Pretty in Pink was the first John Hughes script to be produced following his cult favourite The Breakfast Club. Thirty years on Hughes is remembered by many as the godfather of the golden age of teen drama, but how have Pretty in Pink’s stars fared in comparison?
Molly Ringwald (Andie Walsh)
Already a Where Are They Now alum, Pretty in Pink marked Ringwald’s third appearance in a Hughes project, following The Breakfast Club and 1984’s Sixteen Candles. Having switched The Breakfast Club’s prissy Claire Standish for Pretty in Pink’s Andie – Claire’s polar opposite in terms of wealth – Ringwald starred alongside Robert Downey Jr. in The Pick-up Artist and rejoined Pretty in Pink co-star Andrew McCarthy for Fresh Horses. Though her acting career continues to this day – most recently with an appearance in girl band movie Jem and the Holograms – Ringwald remains very much an icon of the ‘80s, best remembered for her performances in Hughes’ films. All those years of embodying teen angst clearly paid off, as Ringwald has recently wrapped up a stint as the Guardian’s resident agony aunt. She’ll return to the silver screen this year in King Cobra, based on a James Franco novel and also starring teen movie favourites Christian Slater and Alicia Silverstone – and James Franco himself, of course.
Andrew McCarthy (Blane McDonough)
Like Ringwald, McCarthy was already a familiar face by 1986. Thankfully his characters in Class (1983) and relationship drama St Elmo’s Fire (1985) were far more likeable than the spineless Blane of Pretty in Pink. While this audience member never rooted for Blane, studios obviously found a lot to like in McCarthy. He worked tirelessly through the ‘80s and ‘90s, and though he’s more often in made-for-TV films than on the big screen these days, things haven’t slowed down much since. He counts Gossip Girl and The Spiderwick Chronicles among his higher-profile appearances.
Jon Cryer (“Duckie” Dale)
Unlike his costars Cryer didn’t make it into the top ranks of the Brat Pack, though on the strength of his Pretty in Pink performance as Andie’s best friend and enthusiastic romancer Duckie, he surely deserved to. Throughout, Duckie is the character who most powerfully and consistently provokes empathy, quite a feat in a film which sets the bar high with Ringwald’s endearing Andie and her emotionally crippled father (Harry Dean Stanton). Following Pretty in Pink, Cryer’s next most successful film was easily 1991’s Charlie Sheen-starring Hot Shots!, an Airplane-style spoof about the US Navy. Alongside appearances in everything from NCIS to Hannah Montana, Cryer’s most notable work this side of the ‘80s was again opposite Charlie Sheen, playing his brother Alan in CBS’s Two and a Half Men.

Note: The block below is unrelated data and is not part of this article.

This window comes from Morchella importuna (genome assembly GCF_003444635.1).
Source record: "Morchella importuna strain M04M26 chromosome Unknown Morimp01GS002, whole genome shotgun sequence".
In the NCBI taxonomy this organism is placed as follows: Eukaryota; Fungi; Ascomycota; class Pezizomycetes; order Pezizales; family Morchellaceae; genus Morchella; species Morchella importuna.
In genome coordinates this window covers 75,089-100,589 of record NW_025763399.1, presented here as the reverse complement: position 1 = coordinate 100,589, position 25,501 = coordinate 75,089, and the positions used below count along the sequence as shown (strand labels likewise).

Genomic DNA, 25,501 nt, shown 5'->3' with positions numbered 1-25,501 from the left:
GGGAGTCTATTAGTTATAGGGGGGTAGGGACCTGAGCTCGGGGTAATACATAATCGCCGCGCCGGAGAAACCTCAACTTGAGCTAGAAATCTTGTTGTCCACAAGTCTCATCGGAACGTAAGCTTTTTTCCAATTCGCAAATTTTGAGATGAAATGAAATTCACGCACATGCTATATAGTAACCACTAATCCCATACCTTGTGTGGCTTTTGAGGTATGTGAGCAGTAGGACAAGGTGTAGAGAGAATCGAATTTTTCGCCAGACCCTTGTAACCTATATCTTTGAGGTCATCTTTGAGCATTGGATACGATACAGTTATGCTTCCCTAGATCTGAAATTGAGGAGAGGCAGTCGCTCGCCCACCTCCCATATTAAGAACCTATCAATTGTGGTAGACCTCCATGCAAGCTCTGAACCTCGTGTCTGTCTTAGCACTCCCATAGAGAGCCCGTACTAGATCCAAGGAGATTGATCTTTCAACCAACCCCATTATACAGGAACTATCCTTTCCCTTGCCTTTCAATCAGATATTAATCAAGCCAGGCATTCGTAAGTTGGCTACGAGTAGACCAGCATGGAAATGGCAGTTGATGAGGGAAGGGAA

Annie Potts (Iona)
A minor but extremely memorable character, Potts played Andie’s record store colleague Iona, Pretty in Pink’s approximation of a surrogate mother figure. She is best known for playing secretary Janine in Ghostbusters, and she’ll also appear in Paul Feig’s upcoming all-female reboot. Potts may not be a household name these days, but children of the ‘90s are sure to recognise her husky tones from her voice performances as Bo Peep in Pixar’s Toy Story movies. She’s slated to reprise the role for 2018’s fourth installment.
James Spader (Steff McKee)
Another ‘80s wunderkind, Spader followed Pretty in Pink with Mannequin, a disturbing movie which in essence mashes up of the myth of Pygmalion with Hughes’ Weird Science to tell the story of a young artist (Andrew McCarthy again) who falls in love with his own creation. Spader once again played (at least) second fiddle to McCarthy, but next he landed a role in Oliver Stone’s Wall Street, and in the last few years he’s worked with Spielberg (Lincoln) and Tommy Lee Jones (The Homesman). The repulsive blond-locked alpha male of Pretty in Pink is virtually unrecognisable today, particularly in his last role as the titular villain of Avengers: Age of Ultron. If that’s not success, I don’t know what is.
With the typical incestuousness of ‘80s Hollywood, many of Pretty in Pink’s stars went on to work with each other again, and though they all continued to make a living through successful film and TV careers, these are very diverse. Having played the smarmy Steff, James Spader’s appearance as the sarcastically wisecracking Ultron was both a surprising and completely fitting move which introduced his talent to a whole new generation. The iconic Molly Ringwald may have eclipsed him back in the ‘80s, but it’s Spader who shines brightest today.